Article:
A decisive advantage for all participants is that the exchange of information on current developments and trends allows each participant to take home important ideas for decor processing.

A wide range of new wood decors was presented, showing that the type of surface finish was almost more important than the wood type.

The focus was on 3D effects and surfaces worked by hand, which result in a distinctive and expressive look, but still have an elegant rather than rustic effect. The wood decor colours were predominantly light colours with a slight bluish-grey touch and dark pores.

The new stone decors, textile looks and graphic textures are also noteworthy. A new colour range of Visual Perfect single colours was encapsulated with a slightly powdery, matt ‘grey touch’, allowing them to be perfectly integrated into home atmospheres.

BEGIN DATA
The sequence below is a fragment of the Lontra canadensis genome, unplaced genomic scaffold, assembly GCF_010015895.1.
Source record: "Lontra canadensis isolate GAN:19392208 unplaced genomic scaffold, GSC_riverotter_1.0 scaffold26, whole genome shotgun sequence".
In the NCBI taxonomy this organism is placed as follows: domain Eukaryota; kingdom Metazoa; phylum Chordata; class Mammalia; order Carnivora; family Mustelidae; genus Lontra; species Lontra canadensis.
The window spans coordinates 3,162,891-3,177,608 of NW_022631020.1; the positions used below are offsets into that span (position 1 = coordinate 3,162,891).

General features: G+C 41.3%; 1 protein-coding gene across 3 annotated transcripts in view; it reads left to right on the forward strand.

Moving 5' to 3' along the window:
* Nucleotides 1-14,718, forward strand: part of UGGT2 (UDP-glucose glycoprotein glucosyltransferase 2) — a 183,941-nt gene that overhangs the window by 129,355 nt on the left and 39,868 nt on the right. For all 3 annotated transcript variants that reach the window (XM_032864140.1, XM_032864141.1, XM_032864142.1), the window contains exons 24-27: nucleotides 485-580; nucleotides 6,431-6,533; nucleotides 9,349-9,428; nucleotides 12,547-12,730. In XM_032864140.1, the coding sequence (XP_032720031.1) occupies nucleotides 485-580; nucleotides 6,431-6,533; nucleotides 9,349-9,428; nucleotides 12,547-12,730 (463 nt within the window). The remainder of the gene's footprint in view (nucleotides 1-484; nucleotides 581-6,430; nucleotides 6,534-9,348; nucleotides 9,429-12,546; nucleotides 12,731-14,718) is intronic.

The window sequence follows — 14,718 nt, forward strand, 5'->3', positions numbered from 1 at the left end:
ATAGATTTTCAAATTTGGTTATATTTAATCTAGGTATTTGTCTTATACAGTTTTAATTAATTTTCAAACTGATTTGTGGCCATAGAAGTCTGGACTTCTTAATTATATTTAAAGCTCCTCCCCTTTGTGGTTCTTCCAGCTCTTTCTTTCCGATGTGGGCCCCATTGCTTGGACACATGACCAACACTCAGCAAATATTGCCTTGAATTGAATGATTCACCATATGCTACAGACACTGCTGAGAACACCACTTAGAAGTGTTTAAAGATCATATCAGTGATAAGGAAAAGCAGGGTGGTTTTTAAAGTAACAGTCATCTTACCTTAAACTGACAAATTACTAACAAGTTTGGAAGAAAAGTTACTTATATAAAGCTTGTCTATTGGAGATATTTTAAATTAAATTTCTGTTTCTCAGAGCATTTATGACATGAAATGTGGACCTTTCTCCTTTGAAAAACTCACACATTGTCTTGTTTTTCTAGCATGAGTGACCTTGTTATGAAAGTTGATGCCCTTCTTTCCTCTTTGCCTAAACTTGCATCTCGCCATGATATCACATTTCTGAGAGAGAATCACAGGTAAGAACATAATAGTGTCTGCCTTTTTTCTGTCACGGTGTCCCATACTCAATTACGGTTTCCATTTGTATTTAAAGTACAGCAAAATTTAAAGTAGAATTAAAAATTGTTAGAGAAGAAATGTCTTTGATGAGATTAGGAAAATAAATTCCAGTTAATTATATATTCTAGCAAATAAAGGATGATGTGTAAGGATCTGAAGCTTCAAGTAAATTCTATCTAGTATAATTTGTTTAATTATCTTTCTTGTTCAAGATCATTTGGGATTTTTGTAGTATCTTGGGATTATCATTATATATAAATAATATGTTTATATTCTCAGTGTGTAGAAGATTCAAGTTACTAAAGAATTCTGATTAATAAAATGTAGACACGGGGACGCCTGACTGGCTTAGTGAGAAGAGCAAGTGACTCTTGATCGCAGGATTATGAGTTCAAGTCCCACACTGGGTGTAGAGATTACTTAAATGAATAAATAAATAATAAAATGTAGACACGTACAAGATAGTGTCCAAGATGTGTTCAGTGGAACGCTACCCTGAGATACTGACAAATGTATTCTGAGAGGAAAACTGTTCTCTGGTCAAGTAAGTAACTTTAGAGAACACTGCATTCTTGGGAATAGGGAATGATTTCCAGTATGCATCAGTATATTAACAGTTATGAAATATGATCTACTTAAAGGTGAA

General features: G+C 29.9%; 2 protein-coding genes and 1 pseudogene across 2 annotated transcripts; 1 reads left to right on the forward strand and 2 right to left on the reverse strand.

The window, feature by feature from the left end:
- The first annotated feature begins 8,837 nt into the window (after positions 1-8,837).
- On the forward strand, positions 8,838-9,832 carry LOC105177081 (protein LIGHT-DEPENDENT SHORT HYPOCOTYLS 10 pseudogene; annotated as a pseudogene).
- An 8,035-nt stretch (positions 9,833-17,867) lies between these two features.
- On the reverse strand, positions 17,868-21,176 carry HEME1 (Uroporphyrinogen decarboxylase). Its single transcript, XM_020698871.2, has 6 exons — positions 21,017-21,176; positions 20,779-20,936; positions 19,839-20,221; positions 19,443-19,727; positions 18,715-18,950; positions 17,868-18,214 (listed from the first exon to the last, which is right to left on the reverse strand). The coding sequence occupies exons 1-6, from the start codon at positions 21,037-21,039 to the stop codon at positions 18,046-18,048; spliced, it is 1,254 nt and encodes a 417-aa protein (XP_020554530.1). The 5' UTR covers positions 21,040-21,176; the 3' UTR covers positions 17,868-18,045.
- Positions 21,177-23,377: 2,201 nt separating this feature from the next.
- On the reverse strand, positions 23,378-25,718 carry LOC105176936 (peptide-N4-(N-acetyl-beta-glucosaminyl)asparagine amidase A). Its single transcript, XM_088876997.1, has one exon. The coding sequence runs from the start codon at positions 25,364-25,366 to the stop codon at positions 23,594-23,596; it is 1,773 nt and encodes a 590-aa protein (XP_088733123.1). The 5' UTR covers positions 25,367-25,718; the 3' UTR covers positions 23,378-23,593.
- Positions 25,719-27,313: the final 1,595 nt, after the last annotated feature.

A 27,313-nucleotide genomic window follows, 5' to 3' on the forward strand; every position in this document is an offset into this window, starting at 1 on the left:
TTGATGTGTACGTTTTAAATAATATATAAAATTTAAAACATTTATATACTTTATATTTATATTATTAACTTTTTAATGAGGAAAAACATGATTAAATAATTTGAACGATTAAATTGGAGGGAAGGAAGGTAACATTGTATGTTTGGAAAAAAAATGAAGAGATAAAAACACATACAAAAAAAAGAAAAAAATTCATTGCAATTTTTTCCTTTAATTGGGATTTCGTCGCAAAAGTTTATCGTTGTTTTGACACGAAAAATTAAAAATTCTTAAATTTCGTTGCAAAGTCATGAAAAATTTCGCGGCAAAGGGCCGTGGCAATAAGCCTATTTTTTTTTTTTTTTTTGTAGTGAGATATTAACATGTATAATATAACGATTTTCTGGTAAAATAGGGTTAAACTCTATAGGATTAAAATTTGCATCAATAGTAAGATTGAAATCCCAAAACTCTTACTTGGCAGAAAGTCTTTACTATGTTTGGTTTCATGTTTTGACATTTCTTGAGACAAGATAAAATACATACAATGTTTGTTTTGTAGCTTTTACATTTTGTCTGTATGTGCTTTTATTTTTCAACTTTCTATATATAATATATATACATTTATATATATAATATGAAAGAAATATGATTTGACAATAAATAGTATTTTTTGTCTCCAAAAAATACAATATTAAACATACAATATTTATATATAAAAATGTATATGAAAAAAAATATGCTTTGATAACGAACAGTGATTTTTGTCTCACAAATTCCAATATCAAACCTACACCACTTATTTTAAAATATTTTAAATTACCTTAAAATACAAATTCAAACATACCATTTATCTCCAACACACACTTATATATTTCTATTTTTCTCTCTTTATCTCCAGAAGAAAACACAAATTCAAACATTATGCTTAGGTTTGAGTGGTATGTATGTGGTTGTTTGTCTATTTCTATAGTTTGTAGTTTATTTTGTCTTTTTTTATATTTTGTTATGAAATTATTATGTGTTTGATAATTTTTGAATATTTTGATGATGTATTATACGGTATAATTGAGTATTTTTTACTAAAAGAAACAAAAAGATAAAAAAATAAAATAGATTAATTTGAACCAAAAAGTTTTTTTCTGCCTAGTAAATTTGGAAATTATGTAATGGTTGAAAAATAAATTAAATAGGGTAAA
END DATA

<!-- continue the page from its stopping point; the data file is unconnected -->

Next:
Another decor presentation was dominated by what is probably the bestselling colour of the furniture and derived timber product industries: White. An interesting idea of the Internet team showed what a complex and high-quality effect this colour can have.
The inspiration behind it was the Beatles’ ‘White Album’. If you take a close look at a number of these albums today, you can see that time has discoloured the white covers to a degree, explains Interprint. That is how the idea of ‘Shades of White’ – a range of white colours with different nuances – developed.

Product innovations, ideas and inspirations for decor processing were also the subject of Furniture Days. The discussions were predominantly about new possibilities in hot-coating finishing, the optimisation of impregnate-ability of white shades, additional areas for existing EIR press structures and printing innovations for the recognition of product copies.

Salvatore Figliuzzi, who presented together with Maurizio Burrato and Daniel Heitkamm from the design team, was pleased with the positive response by the visitors: "We reinvent Furniture Days with much passion each year.

"The only thing that never changes is that we want to inspire our customers and partners and have a creative exchange of information and ideas so that we can jointly develop successful products.